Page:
The idea to paint the death of the city came in Pompeii itself, which Bryullov visited in 1827 at the initiative of his brother, the architect Alexander. It took 6 years to collect the material. The artist was scrupulous about the details. So, things that fell out of the box, jewelry and other various objects in the picture were copied from those that were found by archaeologists during excavations.
Let's say a few words about Yulia Samoilova, whose face, as mentioned above, is found four times on the canvas. For the painting, Bryullov was looking for Italian types.And although Samoilova was Russian, her appearance corresponded to Bryullov's ideas about how Italian women should look.
They met in Italy in 1827. Bryullov there adopted the experience of senior masters and looked for inspiration, and Samoilova burned through life. In Russia, she had already managed to get a divorce, she had no children, and for an overly stormy bohemian life, Nicholas I asked her to go away from the yard.
When work on the painting was completed and the Italian public saw the canvas, a boom began on Bryullov. It was a success! Everyone considered it an honor to say hello when meeting an artist; when he appeared in theaters, everyone stood up, and at the door of the house where he lived, or the restaurant where he dined, many people always gathered to greet him. Since the Renaissance itself, no artist in Italy was the object of such worship as Karl Bryullov.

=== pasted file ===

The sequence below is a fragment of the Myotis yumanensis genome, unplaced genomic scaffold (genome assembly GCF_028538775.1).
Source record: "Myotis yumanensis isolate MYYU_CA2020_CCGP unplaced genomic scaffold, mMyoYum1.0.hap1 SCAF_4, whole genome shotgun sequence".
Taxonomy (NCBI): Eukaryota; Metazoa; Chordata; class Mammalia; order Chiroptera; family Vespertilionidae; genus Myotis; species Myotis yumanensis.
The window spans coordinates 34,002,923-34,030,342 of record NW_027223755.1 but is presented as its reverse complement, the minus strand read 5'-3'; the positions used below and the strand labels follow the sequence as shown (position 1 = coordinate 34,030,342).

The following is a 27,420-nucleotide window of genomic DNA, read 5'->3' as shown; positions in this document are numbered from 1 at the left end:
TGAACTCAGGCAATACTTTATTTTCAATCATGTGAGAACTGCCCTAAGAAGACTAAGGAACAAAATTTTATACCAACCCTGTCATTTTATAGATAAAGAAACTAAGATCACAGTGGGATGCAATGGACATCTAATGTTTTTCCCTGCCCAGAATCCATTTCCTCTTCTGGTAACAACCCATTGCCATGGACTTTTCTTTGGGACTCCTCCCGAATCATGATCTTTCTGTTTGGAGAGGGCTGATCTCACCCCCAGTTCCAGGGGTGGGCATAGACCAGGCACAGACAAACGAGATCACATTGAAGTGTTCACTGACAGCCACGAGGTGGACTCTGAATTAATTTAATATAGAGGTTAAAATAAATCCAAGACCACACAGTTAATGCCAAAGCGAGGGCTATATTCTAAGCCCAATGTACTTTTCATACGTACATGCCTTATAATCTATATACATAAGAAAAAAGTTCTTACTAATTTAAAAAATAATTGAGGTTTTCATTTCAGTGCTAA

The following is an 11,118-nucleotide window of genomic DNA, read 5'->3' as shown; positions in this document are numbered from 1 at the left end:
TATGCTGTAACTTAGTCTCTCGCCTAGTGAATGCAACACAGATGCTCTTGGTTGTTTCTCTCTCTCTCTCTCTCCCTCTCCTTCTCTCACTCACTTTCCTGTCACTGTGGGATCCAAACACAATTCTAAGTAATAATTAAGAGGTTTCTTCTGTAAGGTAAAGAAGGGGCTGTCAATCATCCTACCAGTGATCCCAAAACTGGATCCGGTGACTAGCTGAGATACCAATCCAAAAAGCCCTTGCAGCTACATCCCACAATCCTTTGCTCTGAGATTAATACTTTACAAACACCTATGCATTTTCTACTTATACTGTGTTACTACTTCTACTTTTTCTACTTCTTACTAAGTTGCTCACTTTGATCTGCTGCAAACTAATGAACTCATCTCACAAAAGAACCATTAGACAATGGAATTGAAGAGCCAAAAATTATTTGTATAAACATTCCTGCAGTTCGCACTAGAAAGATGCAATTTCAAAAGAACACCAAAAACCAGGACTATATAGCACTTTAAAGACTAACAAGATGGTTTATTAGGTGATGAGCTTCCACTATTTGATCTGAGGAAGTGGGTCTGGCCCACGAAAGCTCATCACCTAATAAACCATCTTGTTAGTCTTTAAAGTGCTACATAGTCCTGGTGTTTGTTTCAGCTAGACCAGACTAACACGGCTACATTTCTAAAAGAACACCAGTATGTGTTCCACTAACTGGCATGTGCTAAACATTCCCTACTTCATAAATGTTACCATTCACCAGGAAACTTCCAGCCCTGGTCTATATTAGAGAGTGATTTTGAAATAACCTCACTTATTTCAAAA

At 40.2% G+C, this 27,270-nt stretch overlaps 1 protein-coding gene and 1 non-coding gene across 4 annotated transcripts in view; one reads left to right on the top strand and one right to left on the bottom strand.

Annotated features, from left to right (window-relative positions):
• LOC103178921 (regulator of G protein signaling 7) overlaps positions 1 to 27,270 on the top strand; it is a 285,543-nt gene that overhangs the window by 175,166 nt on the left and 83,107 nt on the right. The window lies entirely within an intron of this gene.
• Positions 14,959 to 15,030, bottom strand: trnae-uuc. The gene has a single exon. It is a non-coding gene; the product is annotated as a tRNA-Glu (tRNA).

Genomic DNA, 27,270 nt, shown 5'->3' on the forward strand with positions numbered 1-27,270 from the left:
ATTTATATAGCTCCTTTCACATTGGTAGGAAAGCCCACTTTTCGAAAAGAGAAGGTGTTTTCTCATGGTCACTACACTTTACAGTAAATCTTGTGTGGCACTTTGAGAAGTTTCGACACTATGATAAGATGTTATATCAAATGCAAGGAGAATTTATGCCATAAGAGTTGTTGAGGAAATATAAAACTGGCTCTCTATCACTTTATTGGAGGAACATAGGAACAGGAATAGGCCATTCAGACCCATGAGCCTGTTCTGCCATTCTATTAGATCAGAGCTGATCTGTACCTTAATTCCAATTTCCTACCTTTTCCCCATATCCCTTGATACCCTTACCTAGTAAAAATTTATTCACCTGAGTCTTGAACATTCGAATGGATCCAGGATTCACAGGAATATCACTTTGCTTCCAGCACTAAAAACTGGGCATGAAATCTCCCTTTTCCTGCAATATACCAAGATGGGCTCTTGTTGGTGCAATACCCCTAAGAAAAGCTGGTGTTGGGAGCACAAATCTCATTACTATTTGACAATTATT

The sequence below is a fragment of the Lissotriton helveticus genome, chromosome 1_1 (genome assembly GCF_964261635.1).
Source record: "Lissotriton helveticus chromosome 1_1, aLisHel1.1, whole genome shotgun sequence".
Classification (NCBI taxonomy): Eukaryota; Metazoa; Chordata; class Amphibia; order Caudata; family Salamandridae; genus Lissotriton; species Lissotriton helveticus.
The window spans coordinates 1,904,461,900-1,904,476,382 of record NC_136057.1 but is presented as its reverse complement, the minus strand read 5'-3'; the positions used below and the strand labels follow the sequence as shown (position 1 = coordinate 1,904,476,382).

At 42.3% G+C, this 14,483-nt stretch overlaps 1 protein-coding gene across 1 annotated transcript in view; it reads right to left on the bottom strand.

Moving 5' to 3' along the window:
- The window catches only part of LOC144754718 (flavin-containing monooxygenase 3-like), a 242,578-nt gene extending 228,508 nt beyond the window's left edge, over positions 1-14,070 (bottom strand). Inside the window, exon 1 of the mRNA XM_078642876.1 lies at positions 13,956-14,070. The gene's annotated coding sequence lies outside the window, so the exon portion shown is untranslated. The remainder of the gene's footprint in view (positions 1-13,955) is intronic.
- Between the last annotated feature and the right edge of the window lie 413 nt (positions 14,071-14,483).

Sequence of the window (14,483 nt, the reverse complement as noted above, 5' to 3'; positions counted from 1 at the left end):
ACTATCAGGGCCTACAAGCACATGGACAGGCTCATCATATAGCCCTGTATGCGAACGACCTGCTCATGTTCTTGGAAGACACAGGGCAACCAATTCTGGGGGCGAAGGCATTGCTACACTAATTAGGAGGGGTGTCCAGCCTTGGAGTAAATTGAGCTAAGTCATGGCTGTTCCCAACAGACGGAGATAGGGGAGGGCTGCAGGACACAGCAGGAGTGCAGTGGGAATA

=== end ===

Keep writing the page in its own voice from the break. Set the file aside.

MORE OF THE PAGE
At home, the painter was also in for a triumph. The general euphoria about the picture becomes clear after reading Baratynsky's lines:
He brought peace trophies
With you in the fatherly shade.
And there was "The Last Day of Pompeii"
For the Russian brush, the first day.
The fate of the author
Karl Bryullov spent half of his conscious creative life in Europe. For the first time he went abroad after graduating from the Imperial Academy of Arts in St. Petersburg. Once in Italy, Bryullov initially painted mainly Italian aristocrats, as well as watercolors with scenes from life. The latter have become a very popular souvenir from Italy.
These were small-sized pictures with low-figured compositions, without psychological portraits. Such watercolors mainly glorified Italy with its beautiful nature and represented Italians as a people who genetically preserved the ancient beauty of their ancestors.
Bryullov worked simultaneously with Delacroix and Ingres. It was a time when the theme of the fate of huge human masses came to the fore in painting. Therefore, it is not surprising that for his program canvas Bryullov chose the story of the death of Pompeii.
The painting made such a strong impression on Nicholas I that he demanded that Bryullov return to his homeland and take the place of professor at the Imperial Academy of Arts. Returning to Russia, Bryullov met and made friends with Pushkin, Glinka, Krylov.
The artist spent his last years in Italy, trying to save his health, undermined during the painting of St. Isaac's Cathedral. Hours of long hard work in the damp unfinished cathedral had a bad effect on the heart and aggravated rheumatism.